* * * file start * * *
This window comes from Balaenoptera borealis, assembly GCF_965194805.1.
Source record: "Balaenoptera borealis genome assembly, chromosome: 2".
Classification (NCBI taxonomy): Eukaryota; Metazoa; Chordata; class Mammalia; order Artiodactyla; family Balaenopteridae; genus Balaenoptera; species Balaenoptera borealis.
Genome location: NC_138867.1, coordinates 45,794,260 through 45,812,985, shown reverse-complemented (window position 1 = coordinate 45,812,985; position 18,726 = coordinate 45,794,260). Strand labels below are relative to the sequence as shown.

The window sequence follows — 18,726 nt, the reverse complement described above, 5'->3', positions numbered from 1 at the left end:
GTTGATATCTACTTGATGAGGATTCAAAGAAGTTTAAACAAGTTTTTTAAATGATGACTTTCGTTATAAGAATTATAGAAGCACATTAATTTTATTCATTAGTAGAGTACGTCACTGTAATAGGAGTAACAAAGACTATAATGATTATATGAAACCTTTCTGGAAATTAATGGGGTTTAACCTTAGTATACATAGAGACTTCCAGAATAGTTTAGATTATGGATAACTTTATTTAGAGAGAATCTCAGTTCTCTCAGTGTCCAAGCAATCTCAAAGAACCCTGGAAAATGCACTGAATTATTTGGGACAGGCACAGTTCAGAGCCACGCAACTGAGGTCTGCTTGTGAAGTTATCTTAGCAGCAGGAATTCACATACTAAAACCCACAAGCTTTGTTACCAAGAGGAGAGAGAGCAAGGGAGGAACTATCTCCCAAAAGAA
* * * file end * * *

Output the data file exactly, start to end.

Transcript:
This window comes from Balaenoptera borealis, assembly GCF_965194805.1.
Source record: "Balaenoptera borealis genome assembly, chromosome: 2".
Classification (NCBI taxonomy): Eukaryota; Metazoa; Chordata; class Mammalia; order Artiodactyla; family Balaenopteridae; genus Balaenoptera; species Balaenoptera borealis.
Genome location: NC_138867.1, coordinates 45,794,260 through 45,812,985, shown reverse-complemented (window position 1 = coordinate 45,812,985; position 18,726 = coordinate 45,794,260). Strand labels below are relative to the sequence as shown.

The window sequence follows — 18,726 nt, the reverse complement described above, 5'->3', positions numbered from 1 at the left end:
GTTGATATCTACTTGATGAGGATTCAAAGAAGTTTAAACAAGTTTTTTAAATGATGACTTTCGTTATAAGAATTATAGAAGCACATTAATTTTATTCATTAGTAGAGTACGTCACTGTAATAGGAGTAACAAAGACTATAATGATTATATGAAACCTTTCTGGAAATTAATGGGGTTTAACCTTAGTATACATAGAGACTTCCAGAATAGTTTAGATTATGGATAACTTTATTTAGAGAGAATCTCAGTTCTCTCAGTGTCCAAGCAATCTCAAAGAACCCTGGAAAATGCACTGAATTATTTGGGACAGGCACAGTTCAGAGCCACGCAACTGAGGTCTGCTTGTGAAGTTATCTTAGCAGCAGGAATTCACATACTAAAACCCACAAGCTTTGTTACCAAGAGGAGAGAGAGCAAGGGAGGAACTATCTCCCAAAAGAA